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    Language-sensitive teacher education
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This section contains a definition of how we use the term 'module', as well as information and tasks on how different kinds of modules can prepare teachers for language-sensitive education.

What is language-sensitive education?

To review or create teacher education modules for language-sensitive education, it is useful to consider and agree on a definition of the term. The definition offered below can serve as a starting point: The term 'language-sensitive education' describes an inclusive approach to teaching any subject: teachers help their learners to deal with the language demands of learning tasks so that, whatever their language and/or social background, all learners can make the most of their education.

For a more detailed discussion of what language-sensitive education involves, users are invited to refer to Building block 1.

Most teacher education curricula contain modules covering general aspects of pedagogy, psychology and related disciplines, which in many cases are offered to (future) teachers of different subjects. The modules concerned with specific subjects and disciplines are organized in different forms. In many contexts, teachers complete a degree (e.g. a Bachelor or Master degree, often depending on the target level of teaching they qualify for) in one or more subjects in higher education before studying to become a teacher at a separate teacher education department, or even a different university. In other contexts, the subject/disciplinary modules are offered within an institution that specialises in teacher education. A broad offer of subject modules is a characteristic component of curricula for secondary teachers, while they may be less prominent in primary education, especially for teachers who will teach all subjects across the curriculum. The modules concerned with subject-specific methodology and teaching practice are intended to build on the competences that students have acquired in general pedagogy, psychology and also subject-specific courses and to ‘distil’ and ‘channel’ these competences into the specific professional competences required by teachers, whatever subject they teach.

View table 2

What do we mean by modules?

This Building block is about modules in teacher education. We understand 'module' as part of a teacher education curriculum that can consist of one or more courses; often, the two terms are used synonymously, such as a first year module/course on pedagogical psychology, an introductory module/course on applied linguistics in one's fourth or fifth semester (term), or a subject specific module on the teaching methodology of any subject, such as geography, the language of schooling, or a foreign language. Modules often span one or two semesters and are typically under the responsibility of one or more teacher educators. These educators can often decide on aspects of the content and the methodology they use, and perhaps its overall content. They may work on their own or share responsibility for a module with colleagues.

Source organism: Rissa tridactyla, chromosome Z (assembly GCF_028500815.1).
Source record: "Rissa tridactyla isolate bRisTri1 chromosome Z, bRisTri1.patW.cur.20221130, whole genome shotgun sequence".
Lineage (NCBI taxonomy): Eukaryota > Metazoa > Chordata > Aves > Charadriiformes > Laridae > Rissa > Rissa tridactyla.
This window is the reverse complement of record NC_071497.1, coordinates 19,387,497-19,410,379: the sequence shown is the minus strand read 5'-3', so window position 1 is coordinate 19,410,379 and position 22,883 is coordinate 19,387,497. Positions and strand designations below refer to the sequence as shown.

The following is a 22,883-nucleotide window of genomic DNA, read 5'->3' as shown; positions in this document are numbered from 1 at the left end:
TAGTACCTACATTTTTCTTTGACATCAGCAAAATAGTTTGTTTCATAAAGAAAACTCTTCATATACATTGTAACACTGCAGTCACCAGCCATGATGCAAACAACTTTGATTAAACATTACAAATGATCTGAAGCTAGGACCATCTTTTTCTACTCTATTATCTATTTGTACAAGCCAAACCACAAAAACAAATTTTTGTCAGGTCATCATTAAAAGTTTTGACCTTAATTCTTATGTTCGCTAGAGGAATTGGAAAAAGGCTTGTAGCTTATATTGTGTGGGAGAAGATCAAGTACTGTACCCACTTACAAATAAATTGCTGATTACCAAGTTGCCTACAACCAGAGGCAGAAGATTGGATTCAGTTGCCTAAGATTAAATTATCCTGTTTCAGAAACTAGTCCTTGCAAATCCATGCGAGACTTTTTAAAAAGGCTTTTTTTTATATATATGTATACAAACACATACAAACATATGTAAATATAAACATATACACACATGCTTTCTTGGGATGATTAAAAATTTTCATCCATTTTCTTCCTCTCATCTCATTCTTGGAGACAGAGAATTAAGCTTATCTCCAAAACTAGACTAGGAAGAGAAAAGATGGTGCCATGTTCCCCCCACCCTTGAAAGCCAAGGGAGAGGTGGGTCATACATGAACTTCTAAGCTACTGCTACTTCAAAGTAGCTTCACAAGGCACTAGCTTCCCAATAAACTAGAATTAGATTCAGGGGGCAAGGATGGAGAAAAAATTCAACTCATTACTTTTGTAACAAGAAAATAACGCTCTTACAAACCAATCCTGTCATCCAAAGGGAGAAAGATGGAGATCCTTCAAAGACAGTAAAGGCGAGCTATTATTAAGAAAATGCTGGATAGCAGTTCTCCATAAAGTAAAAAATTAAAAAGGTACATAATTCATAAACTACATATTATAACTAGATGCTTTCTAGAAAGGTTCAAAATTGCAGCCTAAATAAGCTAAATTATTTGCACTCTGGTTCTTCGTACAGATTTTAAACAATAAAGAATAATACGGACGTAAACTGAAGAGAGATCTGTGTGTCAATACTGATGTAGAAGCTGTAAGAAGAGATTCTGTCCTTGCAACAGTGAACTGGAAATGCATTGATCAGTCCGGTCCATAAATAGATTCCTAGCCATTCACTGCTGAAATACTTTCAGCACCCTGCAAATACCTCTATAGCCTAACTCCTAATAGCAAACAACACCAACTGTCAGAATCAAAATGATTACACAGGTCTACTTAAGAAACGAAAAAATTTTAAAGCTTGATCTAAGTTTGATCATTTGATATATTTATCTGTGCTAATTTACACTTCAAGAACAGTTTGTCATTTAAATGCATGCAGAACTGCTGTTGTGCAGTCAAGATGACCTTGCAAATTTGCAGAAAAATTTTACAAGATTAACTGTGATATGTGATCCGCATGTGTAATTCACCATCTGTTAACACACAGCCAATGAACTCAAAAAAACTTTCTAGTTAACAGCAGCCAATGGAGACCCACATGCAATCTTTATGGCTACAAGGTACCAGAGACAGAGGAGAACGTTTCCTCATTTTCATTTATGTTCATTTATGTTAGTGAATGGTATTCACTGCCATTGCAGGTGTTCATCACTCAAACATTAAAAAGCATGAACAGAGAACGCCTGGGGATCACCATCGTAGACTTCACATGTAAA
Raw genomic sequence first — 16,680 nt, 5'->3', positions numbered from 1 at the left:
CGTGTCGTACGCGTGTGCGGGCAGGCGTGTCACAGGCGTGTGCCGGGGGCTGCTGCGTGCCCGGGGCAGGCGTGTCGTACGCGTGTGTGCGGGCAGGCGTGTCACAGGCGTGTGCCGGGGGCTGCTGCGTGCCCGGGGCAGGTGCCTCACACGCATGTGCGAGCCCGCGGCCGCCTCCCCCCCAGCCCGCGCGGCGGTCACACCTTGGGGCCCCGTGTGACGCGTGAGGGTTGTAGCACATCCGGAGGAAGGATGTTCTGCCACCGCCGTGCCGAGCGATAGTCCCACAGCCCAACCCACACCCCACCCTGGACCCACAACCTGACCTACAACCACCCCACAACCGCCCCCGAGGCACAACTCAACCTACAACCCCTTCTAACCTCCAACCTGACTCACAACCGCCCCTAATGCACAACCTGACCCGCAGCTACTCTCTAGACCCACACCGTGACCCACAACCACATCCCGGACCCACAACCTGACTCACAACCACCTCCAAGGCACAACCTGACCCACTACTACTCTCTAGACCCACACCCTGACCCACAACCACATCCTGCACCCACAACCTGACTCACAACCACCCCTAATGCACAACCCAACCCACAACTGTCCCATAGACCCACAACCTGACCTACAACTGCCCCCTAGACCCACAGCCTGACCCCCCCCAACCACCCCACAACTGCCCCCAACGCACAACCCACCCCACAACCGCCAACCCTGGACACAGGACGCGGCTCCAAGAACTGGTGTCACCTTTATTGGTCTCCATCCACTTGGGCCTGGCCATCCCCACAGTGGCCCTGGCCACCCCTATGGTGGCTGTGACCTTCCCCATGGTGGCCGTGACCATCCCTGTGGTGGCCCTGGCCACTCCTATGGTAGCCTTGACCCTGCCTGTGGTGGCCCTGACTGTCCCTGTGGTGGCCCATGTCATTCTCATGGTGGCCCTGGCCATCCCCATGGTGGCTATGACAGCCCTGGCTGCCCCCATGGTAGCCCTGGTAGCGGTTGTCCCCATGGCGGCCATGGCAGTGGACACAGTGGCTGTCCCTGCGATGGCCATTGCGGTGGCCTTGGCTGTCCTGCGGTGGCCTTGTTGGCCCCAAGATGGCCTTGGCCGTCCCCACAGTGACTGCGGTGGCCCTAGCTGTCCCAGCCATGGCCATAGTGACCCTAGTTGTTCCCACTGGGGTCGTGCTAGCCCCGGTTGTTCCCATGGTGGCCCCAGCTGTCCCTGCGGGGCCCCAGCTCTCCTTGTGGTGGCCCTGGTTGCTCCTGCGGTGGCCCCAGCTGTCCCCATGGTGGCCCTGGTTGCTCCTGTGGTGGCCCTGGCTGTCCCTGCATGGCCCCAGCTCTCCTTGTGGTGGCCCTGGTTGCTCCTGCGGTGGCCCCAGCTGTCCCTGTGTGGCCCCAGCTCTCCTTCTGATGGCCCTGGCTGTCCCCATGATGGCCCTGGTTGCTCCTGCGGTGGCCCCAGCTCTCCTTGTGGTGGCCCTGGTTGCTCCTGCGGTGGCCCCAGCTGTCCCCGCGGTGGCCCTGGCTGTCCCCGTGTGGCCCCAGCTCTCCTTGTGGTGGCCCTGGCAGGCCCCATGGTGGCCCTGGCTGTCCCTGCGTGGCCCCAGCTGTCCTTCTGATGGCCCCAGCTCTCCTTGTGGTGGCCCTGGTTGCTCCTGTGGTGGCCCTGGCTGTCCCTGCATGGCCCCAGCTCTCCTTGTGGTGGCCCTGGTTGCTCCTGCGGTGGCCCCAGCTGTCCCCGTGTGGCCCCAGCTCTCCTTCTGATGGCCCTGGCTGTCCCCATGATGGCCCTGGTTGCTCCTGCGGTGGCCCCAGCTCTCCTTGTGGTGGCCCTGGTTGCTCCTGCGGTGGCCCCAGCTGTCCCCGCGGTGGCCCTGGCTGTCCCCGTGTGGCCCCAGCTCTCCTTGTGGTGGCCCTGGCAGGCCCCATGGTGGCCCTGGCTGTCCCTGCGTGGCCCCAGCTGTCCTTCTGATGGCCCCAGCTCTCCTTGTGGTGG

While most examples in this Building block are geared towards initial teacher education, we think that they are also relevant and helpful for addressing language-sensitive education in in-service / continuing professional development contexts.

What typical kinds of modules are there in teacher education, and how can they contribute to language-sensitive education?

At the level of modules, there are two main ways in which language-sensitive education can be catered for in teacher education:

  • teacher educators can review and adapt an existing module to include aspects of language education;
  • teacher educators can create one or more new modules that focus specifically on language-sensitive education.

To consider the options in more detail, it is useful to start with an overview of the modules in one's teacher education curriculum. Table 1 illustrates a range of typical modules in a generic teacher education curriculum for teachers of one or more subject(s) in obligatory schooling. The three columns cover three subjects: geography (which is used here as an example of a subject other than languages), the language of schooling and a foreign language. The rows are organized by traditional areas of professional competences, based on the notion of "teacher professional knowledge" (Shulman, 1987), and contain indicative titles of teacher education modules.

View table 1

TASK A Discussion questions

i. To what extent does the categorization of disciplines and modules correspond to your context? Could you think of further subcategories of modules (further rows in the table), or alternative ways of categorising and visualising the content and the target competences of teacher education? If so, which ones?

ii. Consider the modules in the first row (‘general pedagogical knowledge’). In what ways can they contribute to language-sensitive education?

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iii. Now consider the subject of geography, or any other subject of your choice other than languages. What kind of subject (e.g. geography) module would you create or adapt to include language sensitivity?

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iv. Table 11 also contains modules of exemplary language subjects, the language of schooling and a foreign language. How can these modules contribute to language sensitivity? What are some possible pitfalls?